US durable goods orders fall short of forecasts in June, but underlying demand strong
Demand for goods made to last more than three years grew a bit more slowly than anticipated last month, but economists said that the underlying trends remained strong.
According to the US Department of Commerce, durable goods orders grew at a month-on-month clip of 0.8% to reach $257.7bn.
That was less than 2.1% increase that economists had penciled-in, but was offset in part by an upwards revision to May's increase from 2.3% to 3.2%.
Worth noting, orders for motor vehicles and parts dipped by 0.3% on the month to reach $49.84bn, dragged lower by the ongoing global shortfall in semiconductor supplies.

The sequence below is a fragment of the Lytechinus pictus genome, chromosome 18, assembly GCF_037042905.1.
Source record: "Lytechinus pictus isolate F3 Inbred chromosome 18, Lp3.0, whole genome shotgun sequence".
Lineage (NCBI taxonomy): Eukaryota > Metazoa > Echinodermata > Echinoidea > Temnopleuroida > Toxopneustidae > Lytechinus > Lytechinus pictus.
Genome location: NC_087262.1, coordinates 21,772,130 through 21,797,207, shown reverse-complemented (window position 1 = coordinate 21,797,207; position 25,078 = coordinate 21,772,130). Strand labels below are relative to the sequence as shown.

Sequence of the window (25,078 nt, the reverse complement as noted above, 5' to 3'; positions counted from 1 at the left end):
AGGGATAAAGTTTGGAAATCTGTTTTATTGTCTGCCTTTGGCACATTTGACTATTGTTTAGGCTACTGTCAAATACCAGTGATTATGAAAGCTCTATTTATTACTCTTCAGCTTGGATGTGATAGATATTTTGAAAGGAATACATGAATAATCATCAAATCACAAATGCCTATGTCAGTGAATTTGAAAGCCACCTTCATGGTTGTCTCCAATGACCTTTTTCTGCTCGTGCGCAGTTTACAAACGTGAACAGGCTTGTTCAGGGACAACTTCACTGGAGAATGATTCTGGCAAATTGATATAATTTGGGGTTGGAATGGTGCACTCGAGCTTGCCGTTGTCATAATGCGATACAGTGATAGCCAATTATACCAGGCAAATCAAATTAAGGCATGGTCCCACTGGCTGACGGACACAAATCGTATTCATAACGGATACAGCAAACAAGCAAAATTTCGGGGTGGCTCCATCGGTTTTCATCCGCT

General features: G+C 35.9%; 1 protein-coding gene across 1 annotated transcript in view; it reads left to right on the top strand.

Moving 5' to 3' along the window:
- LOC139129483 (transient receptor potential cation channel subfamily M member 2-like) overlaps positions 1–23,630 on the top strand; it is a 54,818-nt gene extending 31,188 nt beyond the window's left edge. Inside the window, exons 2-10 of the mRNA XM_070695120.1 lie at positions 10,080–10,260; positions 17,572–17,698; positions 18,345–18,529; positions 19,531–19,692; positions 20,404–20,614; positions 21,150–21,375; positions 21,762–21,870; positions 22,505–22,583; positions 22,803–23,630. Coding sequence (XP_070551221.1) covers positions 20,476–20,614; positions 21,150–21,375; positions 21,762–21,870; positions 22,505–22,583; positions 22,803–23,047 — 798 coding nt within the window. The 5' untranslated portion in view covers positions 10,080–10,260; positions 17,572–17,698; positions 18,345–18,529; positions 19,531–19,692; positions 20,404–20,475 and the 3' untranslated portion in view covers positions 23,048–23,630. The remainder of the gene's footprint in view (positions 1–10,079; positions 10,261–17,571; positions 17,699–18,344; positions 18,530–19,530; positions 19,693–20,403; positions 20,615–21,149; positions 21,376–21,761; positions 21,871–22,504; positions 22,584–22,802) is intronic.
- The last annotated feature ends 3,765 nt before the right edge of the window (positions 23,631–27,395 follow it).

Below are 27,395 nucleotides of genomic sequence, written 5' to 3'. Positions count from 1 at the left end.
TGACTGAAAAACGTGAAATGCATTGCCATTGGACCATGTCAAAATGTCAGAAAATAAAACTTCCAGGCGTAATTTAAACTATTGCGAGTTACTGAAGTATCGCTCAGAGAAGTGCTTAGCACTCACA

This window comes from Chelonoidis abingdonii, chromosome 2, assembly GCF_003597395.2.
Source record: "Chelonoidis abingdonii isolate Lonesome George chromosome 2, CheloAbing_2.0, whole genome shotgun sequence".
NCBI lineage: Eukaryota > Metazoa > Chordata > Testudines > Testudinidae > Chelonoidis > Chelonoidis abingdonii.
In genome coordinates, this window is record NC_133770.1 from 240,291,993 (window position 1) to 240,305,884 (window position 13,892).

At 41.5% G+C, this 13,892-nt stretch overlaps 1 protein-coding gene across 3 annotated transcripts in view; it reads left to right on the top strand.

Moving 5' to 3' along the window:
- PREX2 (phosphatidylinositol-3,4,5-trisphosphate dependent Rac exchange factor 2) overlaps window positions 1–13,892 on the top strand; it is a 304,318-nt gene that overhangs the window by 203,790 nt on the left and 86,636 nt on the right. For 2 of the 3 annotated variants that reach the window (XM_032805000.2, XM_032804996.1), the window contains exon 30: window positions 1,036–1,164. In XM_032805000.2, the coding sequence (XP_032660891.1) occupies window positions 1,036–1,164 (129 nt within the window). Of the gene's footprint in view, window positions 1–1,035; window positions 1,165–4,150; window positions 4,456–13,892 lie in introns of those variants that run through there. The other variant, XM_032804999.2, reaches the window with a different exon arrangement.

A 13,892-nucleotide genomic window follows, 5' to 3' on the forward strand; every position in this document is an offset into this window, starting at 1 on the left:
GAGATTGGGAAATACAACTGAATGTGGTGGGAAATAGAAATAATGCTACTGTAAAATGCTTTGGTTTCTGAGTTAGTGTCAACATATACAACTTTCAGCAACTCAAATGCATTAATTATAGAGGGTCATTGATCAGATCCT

Nonetheless, so-called 'core' capital goods orders, which excludes those for aircraft and from defence, were up by 0.5% on the month, as expected, alongside a small upwards revision to May's print.
More importantly, as Ian Shepherdson, chief economist at Pantheon Macroeconomics pointed out, they jumped at an annualised pace of 18.1% in the second quarter.
"The ISM manufacturing survey suggests orders growth will settle at about 10-to-15% in the third quarter. Bearing in mind that the pre-Covid trend was flat, this is a remarkable performance, thanks to soaring earnings and massive support from fiscal policy," Shepherdson explained.
"As a result, companies in aggregate are cash-rich, but they remain asset-constrained after a decade of under-investment following the financial crisis. Accordingly, we expect capex to continue rising at a rapid pace for the foreseeable future."